Thursday’s C Space Storyteller series kicked off with Margo Georgiadis, president, Americas, Google leading an engaged discussion between Time Warner’s CMO Kristen O’Hara and Best Buy’s CMO Greg Revelle where they shared key insights, advising brands on the best ways to win over consumers. Following the “new rules” of marketing in today’s technology-driven, multi-device environment means that brands need to focus on the critical moments when consumers are actually receptive to them. In the following session, Yahoo’s Chief Revenue Officer Lisa Utzschneider led a talk with leading marketing minds from Subaru of America to analyze the intersection of data, content and technology and what that means for today’s consumer.
At the Forecasting the Future of Entrepreneurship SuperSession, Rebecca Jarvis, chief business and economics correspondent for ABC News led a discussion with disruptive innovators, Nick Woodman, founder and CEO, GoPro; Steve Case, chairman and CEO, Revolution and Stewart Butterfield, CEO and co-founder, Slack. The group emphasized the importance of risk taking, strategic partnerships and picking a project you are truly passionate about. When asked about the future of entrepreneurship, they named major sectors such as food, healthcare and real estate, as well as consumer-generated content.
A mix of the world’s top movers and shakers in transportation solutions participated in the panel, Beyond Smart Cities: The Future of Urban Mobility, featuring Dr. Volkmar Denner CEO and CTO, Bosch; Secretary Anthony Foxx, U.S. Department of Transportation; Stephen Mollenkopf, CEO, Qualcomm and Amnon Shashua, co-founder, CTO and chairman, Mobileye. Kent Larson, director, MIT Media Lab Changing Places Group moderated the discussion . With 90 percent of global population growth expected to take place in cities, panelists discussed how shared mobility, big data, practical business models and spectrum will be embedded in the smart cities of the future.
Business leaders and policy operators weighed in on the digital economy during Thursday’s Global Innovation SuperSession , featuring panelists Neelie Kroes, special envoy, StartupDelta; Emmanuel Macron, Minister, French Ministry of Economy, Industry and Digital Affairs; Jeannine Sargent, president, Innovation & New Ventures, Flex and U.S. Senator Mark Warner. Alan Murray, editor, Fortune Magazine, moderated the session, asking panelists a series of questions, including what innovation-friendly environments are needed for businesses to succeed today; what single policies they are most focused on and where they see hope for creative policy making. Sargent noted that entrepreneurs and business people have a responsibility to help their government officials understand and be smart about making policy. For Kroes, she said it’s very important to have a government that doesn’t avoid risk.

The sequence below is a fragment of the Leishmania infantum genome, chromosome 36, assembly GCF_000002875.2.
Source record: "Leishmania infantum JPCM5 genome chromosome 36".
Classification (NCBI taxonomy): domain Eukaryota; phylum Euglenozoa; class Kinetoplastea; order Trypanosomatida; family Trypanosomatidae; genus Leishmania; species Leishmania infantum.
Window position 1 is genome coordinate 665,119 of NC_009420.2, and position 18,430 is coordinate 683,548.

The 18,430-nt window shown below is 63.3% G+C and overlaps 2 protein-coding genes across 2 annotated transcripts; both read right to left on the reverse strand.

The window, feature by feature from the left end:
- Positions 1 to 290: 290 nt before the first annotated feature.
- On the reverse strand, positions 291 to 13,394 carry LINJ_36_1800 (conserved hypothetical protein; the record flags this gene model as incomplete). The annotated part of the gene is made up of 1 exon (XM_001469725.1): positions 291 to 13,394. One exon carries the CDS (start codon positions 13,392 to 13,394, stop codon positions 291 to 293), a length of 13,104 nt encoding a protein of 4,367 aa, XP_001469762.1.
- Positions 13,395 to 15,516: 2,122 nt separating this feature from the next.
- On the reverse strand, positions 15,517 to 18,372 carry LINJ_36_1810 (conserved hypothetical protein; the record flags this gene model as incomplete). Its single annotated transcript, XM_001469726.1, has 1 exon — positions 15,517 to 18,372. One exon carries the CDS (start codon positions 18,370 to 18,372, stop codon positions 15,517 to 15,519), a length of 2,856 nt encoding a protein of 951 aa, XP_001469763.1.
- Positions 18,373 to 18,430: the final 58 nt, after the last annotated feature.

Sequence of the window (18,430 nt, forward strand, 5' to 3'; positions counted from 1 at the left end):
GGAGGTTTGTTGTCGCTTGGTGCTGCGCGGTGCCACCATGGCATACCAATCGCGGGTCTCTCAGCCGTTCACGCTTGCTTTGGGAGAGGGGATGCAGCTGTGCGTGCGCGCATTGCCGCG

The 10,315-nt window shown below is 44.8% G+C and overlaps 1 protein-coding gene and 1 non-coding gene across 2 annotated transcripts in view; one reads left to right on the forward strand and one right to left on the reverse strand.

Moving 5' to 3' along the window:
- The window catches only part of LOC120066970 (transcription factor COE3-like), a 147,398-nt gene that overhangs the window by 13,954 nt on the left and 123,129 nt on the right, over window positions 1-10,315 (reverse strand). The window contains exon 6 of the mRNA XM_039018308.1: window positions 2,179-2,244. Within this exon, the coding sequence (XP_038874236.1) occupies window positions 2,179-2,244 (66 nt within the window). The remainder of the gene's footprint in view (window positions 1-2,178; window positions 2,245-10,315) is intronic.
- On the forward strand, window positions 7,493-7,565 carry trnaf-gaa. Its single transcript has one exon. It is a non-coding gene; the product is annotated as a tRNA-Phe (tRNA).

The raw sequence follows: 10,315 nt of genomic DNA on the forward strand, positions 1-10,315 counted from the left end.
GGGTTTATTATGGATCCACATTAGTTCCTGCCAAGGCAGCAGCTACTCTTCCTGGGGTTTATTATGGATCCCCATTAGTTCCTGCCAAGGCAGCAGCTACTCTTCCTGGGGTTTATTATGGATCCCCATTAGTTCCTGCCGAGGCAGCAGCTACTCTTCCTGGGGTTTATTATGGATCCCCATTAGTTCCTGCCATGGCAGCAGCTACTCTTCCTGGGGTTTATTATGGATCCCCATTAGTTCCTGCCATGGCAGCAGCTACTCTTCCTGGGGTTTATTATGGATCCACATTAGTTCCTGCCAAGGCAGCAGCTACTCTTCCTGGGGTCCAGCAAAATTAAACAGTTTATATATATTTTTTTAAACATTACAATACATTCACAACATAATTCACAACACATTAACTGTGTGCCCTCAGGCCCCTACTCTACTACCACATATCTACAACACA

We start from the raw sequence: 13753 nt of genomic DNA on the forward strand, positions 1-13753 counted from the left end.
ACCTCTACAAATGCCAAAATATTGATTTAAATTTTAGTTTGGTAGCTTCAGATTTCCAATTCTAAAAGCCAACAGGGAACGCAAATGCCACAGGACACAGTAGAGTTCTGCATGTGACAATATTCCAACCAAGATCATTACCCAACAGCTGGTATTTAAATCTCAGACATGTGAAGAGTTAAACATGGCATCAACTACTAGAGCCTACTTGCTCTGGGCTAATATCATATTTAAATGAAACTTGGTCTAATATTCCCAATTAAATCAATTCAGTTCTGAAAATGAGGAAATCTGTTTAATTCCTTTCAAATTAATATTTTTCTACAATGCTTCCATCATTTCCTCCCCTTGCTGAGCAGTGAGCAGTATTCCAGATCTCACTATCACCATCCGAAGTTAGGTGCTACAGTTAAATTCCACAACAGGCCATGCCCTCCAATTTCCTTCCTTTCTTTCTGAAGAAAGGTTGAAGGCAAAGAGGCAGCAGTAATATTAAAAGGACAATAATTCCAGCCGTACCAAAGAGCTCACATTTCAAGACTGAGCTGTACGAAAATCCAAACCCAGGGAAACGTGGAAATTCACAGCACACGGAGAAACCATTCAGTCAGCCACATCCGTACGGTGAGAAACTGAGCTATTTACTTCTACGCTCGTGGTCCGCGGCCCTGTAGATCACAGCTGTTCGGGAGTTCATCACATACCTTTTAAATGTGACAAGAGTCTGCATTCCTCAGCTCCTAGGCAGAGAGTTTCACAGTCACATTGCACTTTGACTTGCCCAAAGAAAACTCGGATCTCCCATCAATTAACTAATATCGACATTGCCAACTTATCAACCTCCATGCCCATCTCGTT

It was a packed house for the always popular Last Gadget Standing, presented by Living in Digital Times. Founder of Yahoo Tech David Pogue kicked off the event, which featured 11 companies competing for the top crowd-pleasing gadget. The top two winners were chosen by a live applause meter and selected through an online audience. View the results here.
The Stars of CES Awards, presented by What Hi-Fi?, named the top ten hottest audio products of CES 2016, chosen by Simon Lucas, editor of What Hi-Fi magazine, and Joe Cox, editor of What Hi-Fi.com. The top prizes were awarded to these 10 products.
Yahoo Tech’s David Pogue led an audience through a Friday afternoon of friendly app competition during the Mobile Apps Showdown, presented by Living in Digital Times and sponsored by Lenovo. More than 100,000 apps were submitted for consideration, with ten finalists selected for the main event and the winner selected by audience applause levels. The apps were designed to improve individual wellness, promote environmental sustainability, support small businesses and care for our pets. Results are available on the Mobile Apps Showdown website.
Friday afternoon’s Extreme Tech Challenge Semi-Finals consisted of 10 semi-finalists, picked by VC judges from a field of over 1,000 companies, pitched to a panel of judges – including CTA’s Shapiro – for a chance to pitch in the final round to Virgin’s Sir Richard Branson on Necker Island. View the results here.
The third day of CES 2016 concluded with Engadget’s presentation of the Best of CES Awards 2016. Pepper the robot co-hosted and introduced the different categories. Winners included:
Best Startup: Owlet
Best Digital Health & Fitness: OhMiBod LovelifeKrush
Best Wearable Technology: Recon Empire EVS
Best Automotive Technology: Chevy Bolt
Best Home Theater Product: Philips’ Fidelio E6
Best Connected Home Product: Cassia Hub
Best Innovation (disruptive tech): VW Budd-e fast charging technology
Best Mobile Device: Huawei Mate 8
Best TV Product: LG Oleg G6
Best Gaming Product: HTC’s Vive Chaperone